It’s 3 o’clock in the morning and I’m sitting in the beach condo awake, trying to let everyone else sleep, thinking about how my mom would have never let me get this sunburned. I put on sunscreen, I sat under an umbrella that we paid too much to rent (pretty sure not having the forethought to overcharge people for renting beach chairs and umbrellas will be one of my greatest financial regrets from here on out), and I made sure that 2 hours later I put on the sunscreen again, and I still look and feel like someone attacked me with fine grit sandpaper.
When we used to come to the beach, we would bring mom. My dad doesn’t love it. He burns as easily as I do, and so it has never been his favorite. He much prefers the mountains. I never realized before how much she helped with the kids while she was down here. If they had to choose, they preferred time spent with her on the beach. She was way better at this vacation thing than me. Her motto was, “Well it’s their vacation too.” That’s how a 2 year old Benjamin Button ended up propped up in bed at 2 in the morning watching TV, eating snacks– Mom’s rule.
For one, she knew to bring a snack bag for the car trip. Other Half has this unspoken rule that we don’t stop unless not stopping means someone has peed themselves in the backseat. You don’t know me, DVT, you can’t scare me. We’re not getting out of this car until we get where we’re going. So snack bags are sort of a matter of survival. A good snack bag should have sweet, salty, chocolate, bubble gum, and Chico sticks. Our snack bag this trip was not as impressive— it was gold fish crackers. Benjamin Button ate 3 packs before we hit the South Carolina state line, I think.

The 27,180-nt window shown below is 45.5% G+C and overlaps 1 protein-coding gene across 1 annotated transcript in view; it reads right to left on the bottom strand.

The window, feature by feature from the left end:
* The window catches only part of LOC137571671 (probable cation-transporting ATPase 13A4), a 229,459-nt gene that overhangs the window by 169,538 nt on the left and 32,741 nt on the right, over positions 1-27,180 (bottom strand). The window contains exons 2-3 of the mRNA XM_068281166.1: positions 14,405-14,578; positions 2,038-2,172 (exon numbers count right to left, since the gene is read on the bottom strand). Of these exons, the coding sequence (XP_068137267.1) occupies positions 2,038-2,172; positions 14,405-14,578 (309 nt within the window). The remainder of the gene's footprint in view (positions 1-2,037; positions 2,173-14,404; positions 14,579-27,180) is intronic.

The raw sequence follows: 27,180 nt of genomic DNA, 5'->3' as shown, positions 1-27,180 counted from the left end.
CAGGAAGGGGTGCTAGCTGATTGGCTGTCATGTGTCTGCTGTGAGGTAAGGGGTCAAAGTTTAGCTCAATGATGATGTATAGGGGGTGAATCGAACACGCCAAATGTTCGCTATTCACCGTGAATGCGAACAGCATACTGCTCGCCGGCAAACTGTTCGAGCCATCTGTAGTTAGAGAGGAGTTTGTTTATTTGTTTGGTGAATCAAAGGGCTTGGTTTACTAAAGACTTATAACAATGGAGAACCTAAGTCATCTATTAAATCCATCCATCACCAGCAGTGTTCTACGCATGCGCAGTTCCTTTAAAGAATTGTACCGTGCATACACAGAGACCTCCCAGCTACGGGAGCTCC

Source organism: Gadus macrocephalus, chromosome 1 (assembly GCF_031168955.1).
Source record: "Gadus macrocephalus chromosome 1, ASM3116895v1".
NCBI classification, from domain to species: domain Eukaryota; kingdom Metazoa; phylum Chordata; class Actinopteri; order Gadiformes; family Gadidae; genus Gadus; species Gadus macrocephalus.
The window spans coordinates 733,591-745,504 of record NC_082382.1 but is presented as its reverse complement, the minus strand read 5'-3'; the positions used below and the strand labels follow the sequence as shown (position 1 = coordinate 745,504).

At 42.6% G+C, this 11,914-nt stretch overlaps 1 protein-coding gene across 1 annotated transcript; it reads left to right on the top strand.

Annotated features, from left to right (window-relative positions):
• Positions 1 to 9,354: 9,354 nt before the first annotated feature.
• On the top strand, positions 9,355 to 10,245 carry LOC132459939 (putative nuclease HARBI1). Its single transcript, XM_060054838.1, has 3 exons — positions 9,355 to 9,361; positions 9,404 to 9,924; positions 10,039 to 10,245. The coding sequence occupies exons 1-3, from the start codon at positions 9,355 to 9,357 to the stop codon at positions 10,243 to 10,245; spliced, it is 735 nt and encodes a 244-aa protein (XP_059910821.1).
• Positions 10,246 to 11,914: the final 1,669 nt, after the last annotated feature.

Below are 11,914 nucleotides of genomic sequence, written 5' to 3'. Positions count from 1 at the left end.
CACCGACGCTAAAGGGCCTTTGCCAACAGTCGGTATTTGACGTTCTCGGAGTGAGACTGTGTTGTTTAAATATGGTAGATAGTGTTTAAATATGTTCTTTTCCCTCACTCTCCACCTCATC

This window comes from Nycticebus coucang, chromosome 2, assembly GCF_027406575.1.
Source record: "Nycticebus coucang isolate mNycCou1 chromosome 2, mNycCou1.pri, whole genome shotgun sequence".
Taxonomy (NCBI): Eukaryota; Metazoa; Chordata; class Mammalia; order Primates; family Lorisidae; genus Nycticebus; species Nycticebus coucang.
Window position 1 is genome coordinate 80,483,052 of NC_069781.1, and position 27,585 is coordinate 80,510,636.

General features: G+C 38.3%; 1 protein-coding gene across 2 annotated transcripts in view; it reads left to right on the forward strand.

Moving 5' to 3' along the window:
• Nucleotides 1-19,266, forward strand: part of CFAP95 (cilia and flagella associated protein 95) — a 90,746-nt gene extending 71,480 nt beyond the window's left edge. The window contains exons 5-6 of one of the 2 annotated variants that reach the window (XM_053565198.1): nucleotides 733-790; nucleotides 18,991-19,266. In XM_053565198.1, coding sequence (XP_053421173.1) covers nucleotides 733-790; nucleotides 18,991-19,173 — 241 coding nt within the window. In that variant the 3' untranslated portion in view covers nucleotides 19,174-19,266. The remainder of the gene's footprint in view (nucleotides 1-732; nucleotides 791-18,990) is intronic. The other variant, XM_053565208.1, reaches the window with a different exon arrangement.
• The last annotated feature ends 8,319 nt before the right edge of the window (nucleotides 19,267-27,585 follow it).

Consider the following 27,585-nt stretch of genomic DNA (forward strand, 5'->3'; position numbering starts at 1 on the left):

For two, she tried to make sure the kids had something to do to pass the time, or that we left early enough in the morning that we could sleep on the way down there. When I was a kid, we left for vacation at 6 in the morning. Mom and dad didn’t want to waste a day of our vacation on travel, so they tried to make sure we got to wherever we were going by lunch time and had the rest of the day to enjoy. Other Half and I aren’t what you would call morning people, so we usually leave in the evening the night before. I used to make sure the kids had portable DVD players so they wouldn’t drive me nuts all the way down to the beach. Now they’re old enough to plan ahead on their own. Mary Ann downloaded every episode of Outer Banks onto her laptop before we left and Benjamin Button charged up his Nintendo Switch, so they had that base covered.
The beach rule with mom was that we had a big breakfast, went out on the beach for the morning, came in for lunch which we would eat at the beach house we rented, and then dinner we would either cook or go out. I got the breakfast part right. Every day this vacation we either went out to eat a decent breakfast or I hit up 3 drive-thrus— Starbucks (because my mental health needs it), McDonalds for Benjamin Button’s gravy biscuit, and Chick-Fil-A for the rest of us. Lunch I sort of goofed up.